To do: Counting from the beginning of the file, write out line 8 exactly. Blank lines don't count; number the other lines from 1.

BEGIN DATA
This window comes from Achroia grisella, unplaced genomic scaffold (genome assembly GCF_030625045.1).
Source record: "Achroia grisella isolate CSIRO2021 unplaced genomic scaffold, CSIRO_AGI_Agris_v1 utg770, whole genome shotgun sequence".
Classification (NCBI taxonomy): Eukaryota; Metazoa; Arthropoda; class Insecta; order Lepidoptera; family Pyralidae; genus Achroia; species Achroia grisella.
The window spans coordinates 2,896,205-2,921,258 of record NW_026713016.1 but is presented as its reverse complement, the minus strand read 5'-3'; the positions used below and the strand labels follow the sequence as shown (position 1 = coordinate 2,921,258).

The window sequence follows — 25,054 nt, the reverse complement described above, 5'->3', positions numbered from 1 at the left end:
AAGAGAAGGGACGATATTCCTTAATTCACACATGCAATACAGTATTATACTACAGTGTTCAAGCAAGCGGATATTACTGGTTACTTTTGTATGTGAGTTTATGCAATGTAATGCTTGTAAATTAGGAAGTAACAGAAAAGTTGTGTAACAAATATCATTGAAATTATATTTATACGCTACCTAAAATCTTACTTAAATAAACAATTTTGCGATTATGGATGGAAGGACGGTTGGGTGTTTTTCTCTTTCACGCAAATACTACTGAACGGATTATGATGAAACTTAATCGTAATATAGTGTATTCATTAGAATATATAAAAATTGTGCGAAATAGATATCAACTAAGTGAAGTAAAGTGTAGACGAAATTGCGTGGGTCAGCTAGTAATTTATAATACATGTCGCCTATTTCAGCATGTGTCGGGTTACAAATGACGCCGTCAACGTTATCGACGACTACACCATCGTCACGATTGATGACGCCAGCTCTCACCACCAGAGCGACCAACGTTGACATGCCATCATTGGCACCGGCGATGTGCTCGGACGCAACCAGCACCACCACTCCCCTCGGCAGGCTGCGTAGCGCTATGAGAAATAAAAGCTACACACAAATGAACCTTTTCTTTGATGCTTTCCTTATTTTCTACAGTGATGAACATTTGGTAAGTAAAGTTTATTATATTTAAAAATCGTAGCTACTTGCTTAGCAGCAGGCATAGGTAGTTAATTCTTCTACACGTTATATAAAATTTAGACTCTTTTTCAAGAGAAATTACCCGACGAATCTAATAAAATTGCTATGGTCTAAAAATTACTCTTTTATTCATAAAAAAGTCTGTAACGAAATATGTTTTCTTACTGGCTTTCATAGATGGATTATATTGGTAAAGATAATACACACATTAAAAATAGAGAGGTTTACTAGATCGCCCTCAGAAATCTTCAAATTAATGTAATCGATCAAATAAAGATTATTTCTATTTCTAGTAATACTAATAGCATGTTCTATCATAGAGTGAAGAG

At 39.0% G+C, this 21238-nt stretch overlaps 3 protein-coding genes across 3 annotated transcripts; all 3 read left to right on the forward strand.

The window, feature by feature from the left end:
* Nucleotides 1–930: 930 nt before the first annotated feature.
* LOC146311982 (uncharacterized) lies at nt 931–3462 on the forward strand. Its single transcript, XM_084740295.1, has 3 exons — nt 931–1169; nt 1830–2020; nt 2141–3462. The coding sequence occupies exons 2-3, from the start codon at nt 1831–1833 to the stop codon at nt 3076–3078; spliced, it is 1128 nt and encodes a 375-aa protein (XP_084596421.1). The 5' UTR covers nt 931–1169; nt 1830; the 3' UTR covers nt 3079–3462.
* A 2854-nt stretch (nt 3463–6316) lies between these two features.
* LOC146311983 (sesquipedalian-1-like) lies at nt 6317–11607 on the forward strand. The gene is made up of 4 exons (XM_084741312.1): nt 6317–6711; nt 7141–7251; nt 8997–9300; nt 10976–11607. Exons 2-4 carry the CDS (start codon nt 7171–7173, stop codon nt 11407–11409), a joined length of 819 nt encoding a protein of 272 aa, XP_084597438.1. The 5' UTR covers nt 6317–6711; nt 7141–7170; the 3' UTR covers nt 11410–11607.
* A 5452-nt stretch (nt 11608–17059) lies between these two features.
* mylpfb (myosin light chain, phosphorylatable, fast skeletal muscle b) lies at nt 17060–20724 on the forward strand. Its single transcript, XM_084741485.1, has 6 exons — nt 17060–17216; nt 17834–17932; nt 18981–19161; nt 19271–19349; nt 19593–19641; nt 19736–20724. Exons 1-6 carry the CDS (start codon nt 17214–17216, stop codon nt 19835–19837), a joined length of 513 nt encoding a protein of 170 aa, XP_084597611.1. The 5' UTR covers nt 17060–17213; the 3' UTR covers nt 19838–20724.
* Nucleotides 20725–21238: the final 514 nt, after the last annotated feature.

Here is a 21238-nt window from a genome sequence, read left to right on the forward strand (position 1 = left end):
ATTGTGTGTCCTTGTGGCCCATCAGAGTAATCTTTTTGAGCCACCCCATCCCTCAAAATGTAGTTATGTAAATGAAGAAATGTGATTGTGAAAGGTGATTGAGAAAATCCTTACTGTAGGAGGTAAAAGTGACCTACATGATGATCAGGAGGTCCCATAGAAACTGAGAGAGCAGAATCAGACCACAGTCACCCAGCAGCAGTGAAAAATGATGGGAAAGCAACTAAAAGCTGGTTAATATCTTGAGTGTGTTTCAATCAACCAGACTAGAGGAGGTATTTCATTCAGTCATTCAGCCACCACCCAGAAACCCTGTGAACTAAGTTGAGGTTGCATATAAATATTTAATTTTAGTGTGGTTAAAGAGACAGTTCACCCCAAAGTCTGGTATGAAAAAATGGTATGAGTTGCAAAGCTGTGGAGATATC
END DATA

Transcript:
The window, feature by feature from the left end: